What is a secondary carbon footprint?

How to cut your secondary carbon footprint.

If you want to reduce your secondary carbon footprint (in other words the carbon footprint caused by the products you buy rather than the carbon footprint caused by heating your home or driving your car) then you need to start buying products with a zero-carbon footprint, or at least ones with the lowest possible carbon footprint that still get the job done for you. 

The secondary footprint comes in two parts: 

  • Part 1 is the carbon footprint of making, selling and delivering the product to you, and
  • Part 2 is the carbon footprint of using the product over its lifetime

You may think that part 2 is so small as to be ignored. Surely the biggest carbon footprint is in making the product, right? Sometimes yes, but often no. For instance, building a house is expensive and it creates a high carbon footprint from making concrete for the foundation, glass for the windows and copper for the wiring. Building scientists have estimated that the embodied carbon footprint of a house (i.e., how much carbon dioxide is emitted by building the house) is approximately equal to the carbon footprint caused by heating and cooling the house over its lifetime. At the other end of the spectrum, scientists have estimated that the carbon footprint caused by washing and drying a T-shirt over its lifetime is approximately equal to that of making the T-shirt. What we really care about is the lifetime carbon footprint.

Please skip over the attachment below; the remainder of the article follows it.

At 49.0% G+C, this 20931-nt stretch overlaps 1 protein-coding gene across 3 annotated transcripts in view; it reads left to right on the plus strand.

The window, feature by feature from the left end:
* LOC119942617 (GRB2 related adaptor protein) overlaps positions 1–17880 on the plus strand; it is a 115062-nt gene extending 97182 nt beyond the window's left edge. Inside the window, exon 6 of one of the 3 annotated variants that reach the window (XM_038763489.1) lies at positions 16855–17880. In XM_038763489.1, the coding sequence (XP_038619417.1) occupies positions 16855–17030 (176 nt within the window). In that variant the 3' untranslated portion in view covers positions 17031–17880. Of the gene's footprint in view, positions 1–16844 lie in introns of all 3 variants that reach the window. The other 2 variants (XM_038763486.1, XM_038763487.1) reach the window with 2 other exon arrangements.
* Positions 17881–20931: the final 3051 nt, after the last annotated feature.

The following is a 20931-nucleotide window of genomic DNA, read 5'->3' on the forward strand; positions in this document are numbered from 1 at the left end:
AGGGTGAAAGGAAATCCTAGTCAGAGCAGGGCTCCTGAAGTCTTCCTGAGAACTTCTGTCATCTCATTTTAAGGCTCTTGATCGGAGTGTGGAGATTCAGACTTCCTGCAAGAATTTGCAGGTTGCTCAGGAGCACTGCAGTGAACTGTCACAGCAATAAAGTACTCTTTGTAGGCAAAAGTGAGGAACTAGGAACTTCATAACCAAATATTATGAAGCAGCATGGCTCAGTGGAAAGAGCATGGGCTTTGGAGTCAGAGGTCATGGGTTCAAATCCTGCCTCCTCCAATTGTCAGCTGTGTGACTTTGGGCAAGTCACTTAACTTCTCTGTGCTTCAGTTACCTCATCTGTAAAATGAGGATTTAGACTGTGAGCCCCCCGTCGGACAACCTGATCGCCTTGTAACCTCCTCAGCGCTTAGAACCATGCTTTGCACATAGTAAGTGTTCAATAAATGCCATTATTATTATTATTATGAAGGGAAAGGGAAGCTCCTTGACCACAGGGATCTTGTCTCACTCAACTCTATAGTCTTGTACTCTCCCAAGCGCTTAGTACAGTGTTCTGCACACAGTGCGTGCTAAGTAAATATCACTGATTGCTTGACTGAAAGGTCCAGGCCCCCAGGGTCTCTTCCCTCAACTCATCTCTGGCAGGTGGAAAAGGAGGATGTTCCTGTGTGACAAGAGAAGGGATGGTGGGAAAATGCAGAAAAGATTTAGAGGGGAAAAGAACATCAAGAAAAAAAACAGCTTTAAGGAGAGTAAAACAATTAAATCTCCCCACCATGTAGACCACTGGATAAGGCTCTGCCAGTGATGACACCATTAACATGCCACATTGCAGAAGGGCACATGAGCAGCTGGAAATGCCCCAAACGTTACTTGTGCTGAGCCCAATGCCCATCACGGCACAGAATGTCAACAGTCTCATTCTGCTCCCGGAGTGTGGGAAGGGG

There are very few products today that have a zero-carbon footprint. Zero Carbon LLC has introduced one, a T-shirt with a lifetime carbon footprint of zero. Since everyone needs T-shirts, buying one of these instead of buying a “fast-fashion” T-shirt is a great way to reduce your secondary carbon footprint. However, the first priority is to cut your primary carbon footprint and the best way to do that is to implement the fab four on your house. I.e., install 12” of fiberglass insulation in your attic and in the ceiling of your basement, replace your AC units with heat pumps, install single or double-glazed windows with triple-glazed windows when you are replacing your windows and install solar panels on your roof. 

You can see the Zero Carbon™ T-shirt by clicking here

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